Also, I make this very simply and unseasoned for versatility but there’s no reason you couldn’t make the bones straight into a soup stock; I link a pho-style soup below which I’ve very much enjoyed so you could make it the same way with turkey bones or reheating stock with the same aromatics.
LEFTOVER TURKEY NOODLE SOUP
I also really like this pressure cooker pho with charred onion, lots more coriander, ginger, and some woody spices in the soup, so I link it here as a reminder to myself and perhaps inspiration for you.
It’s against the nature of this recipe to be too strict with measurements, so here we go…
Per bowl, you want:
- 250ml – 300 ml (generous 1 cup, up to 1 1/2 cups) turkey or chicken stock. Less if you’re cooking noodles separately, more if you’re cooking them directly in the stock
- Stock cubes or bouillon powder to taste
- Squashed garlic clove
- A few stems of fresh coriander (or 1 root)
- A few drops Shaoxing wine (don’t trouble yourself to get it just for this, but if you have it, this is a worthy dish)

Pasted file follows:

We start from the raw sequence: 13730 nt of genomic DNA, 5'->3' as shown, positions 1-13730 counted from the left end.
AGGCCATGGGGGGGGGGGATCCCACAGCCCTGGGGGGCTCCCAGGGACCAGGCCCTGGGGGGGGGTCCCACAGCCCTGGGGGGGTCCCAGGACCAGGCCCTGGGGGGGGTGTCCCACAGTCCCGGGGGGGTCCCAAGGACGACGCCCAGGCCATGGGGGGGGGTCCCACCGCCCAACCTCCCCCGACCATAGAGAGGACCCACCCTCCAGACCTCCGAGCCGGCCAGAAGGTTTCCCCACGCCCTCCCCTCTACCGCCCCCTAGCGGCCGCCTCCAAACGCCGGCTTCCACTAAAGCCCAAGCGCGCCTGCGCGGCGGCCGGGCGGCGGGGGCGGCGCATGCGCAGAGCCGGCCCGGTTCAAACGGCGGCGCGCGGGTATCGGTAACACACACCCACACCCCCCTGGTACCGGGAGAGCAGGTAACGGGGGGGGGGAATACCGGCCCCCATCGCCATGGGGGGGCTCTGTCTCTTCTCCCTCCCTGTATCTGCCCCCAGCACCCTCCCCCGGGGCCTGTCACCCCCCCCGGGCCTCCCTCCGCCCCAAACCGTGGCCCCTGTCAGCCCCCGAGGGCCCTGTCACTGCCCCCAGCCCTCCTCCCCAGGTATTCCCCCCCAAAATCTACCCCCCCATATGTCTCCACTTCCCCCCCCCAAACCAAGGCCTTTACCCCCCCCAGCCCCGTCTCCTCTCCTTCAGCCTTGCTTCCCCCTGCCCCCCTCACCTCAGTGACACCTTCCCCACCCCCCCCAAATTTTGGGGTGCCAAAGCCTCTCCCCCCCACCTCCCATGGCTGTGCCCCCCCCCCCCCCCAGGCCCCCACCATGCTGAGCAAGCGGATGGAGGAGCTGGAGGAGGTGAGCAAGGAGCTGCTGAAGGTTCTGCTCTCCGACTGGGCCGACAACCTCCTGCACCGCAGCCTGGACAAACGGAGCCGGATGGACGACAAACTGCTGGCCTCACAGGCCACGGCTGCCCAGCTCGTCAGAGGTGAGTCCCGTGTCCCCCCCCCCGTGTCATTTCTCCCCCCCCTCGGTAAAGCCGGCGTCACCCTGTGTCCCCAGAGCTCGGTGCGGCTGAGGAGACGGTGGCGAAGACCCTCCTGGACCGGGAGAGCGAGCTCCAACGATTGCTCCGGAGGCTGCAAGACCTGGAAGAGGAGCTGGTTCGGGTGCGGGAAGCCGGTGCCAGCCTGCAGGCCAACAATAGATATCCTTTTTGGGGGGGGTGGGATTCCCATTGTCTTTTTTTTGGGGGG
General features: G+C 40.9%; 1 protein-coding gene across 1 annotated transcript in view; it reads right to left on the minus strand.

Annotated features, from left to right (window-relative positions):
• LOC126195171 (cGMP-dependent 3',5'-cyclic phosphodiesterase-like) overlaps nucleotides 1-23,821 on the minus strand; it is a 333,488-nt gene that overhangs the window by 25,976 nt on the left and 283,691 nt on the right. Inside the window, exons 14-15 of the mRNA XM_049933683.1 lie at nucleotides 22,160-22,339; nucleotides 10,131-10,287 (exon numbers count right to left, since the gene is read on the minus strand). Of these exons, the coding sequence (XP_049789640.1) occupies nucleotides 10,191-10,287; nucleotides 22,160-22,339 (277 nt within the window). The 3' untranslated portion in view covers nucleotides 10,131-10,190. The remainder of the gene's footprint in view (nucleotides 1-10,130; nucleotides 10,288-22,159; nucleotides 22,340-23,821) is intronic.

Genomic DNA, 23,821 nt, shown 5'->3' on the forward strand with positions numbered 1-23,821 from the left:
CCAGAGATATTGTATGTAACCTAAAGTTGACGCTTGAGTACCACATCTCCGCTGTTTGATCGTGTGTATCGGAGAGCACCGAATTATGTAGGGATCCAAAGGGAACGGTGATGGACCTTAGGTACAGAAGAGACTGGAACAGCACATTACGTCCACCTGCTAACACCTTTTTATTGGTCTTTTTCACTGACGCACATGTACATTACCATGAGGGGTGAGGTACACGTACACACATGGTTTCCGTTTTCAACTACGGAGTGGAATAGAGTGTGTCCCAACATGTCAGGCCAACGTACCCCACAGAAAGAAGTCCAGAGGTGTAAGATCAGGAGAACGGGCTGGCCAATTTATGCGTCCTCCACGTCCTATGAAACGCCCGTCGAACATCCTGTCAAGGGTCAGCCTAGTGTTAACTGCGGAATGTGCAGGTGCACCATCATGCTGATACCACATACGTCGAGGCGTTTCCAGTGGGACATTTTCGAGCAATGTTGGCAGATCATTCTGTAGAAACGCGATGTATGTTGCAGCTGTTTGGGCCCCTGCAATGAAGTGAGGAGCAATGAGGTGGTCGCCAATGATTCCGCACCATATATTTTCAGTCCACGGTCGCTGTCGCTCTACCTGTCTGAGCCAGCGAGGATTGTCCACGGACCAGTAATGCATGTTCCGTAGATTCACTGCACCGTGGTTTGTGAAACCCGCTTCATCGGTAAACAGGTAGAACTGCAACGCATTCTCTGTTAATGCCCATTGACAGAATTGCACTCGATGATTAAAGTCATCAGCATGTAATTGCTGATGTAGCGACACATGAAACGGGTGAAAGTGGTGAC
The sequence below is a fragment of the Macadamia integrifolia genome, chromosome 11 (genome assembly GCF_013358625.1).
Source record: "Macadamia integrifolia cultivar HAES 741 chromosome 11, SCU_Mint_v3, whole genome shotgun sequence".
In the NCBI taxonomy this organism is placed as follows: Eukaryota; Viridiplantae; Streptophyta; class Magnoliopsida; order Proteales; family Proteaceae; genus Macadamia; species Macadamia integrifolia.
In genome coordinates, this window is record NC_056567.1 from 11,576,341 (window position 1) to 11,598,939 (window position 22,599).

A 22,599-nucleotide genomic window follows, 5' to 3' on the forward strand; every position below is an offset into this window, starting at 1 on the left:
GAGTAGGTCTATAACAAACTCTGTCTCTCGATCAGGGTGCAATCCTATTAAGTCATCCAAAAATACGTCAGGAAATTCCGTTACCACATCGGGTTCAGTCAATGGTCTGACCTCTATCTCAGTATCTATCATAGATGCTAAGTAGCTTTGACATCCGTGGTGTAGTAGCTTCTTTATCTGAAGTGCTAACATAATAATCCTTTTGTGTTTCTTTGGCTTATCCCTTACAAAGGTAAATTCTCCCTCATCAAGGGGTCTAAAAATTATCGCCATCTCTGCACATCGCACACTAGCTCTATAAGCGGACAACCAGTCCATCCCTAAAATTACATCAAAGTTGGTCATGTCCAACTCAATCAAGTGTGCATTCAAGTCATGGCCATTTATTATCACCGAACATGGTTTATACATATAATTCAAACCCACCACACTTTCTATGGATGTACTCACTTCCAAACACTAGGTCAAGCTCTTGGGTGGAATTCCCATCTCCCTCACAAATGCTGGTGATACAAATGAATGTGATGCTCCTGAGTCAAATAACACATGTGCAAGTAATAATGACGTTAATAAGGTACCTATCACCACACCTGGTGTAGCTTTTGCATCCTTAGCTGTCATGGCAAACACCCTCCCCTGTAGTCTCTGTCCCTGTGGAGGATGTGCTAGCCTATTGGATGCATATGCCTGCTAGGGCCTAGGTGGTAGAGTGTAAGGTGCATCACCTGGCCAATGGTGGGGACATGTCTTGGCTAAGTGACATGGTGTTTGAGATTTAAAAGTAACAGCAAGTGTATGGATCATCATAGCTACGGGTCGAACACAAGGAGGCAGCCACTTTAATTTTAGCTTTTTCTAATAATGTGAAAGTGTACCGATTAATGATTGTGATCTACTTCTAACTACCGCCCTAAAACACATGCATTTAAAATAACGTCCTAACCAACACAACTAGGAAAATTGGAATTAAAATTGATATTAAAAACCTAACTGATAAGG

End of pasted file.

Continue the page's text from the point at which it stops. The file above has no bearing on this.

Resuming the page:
- Light soy sauce, start off with 1 tsp
- Fish sauce, start off with 1/2 tsp
- A few drops rice vinegar, white vinegar, lemon or lime juice
- Pinches of salt
- Pinch of sugar
- Ground white pepper, several shakes.
- (Don’t be alarmed by the long list: this is just what I have to hand and it uses just 1 pot, but use whatever you like.)
- Water to dilute
additions & everything else:
- 1 serving of noodles (40g – 50g dried or 75g – 100g fresh). My favourites are glass noodles and instant ramen (including, yes, supernoodles) which are cooked straight in the stock, and the fresh egg/fresh or dried rice noodles which require cooking in a separate pot of boiling water are only marginally more fuss.
- Good handful of turkey, shredded or sliced
- Handful of wilted greens (or cook some sliced carrots/mushrooms/broccoli/peas etc in the soup base)
- Sliced chilli
- Spring onions
- Chopped fresh coriander
- Pork/chicken scratchings
- Your favourite flavoured oil–just sesame oil or some fried garlic oil or chilli oil
Get your soup, meat, vegetables, and toppings in order, because the noodles won’t wait. If I’m cooking for more than myself, I set everything up and cook the noodles once people are ready to sit down.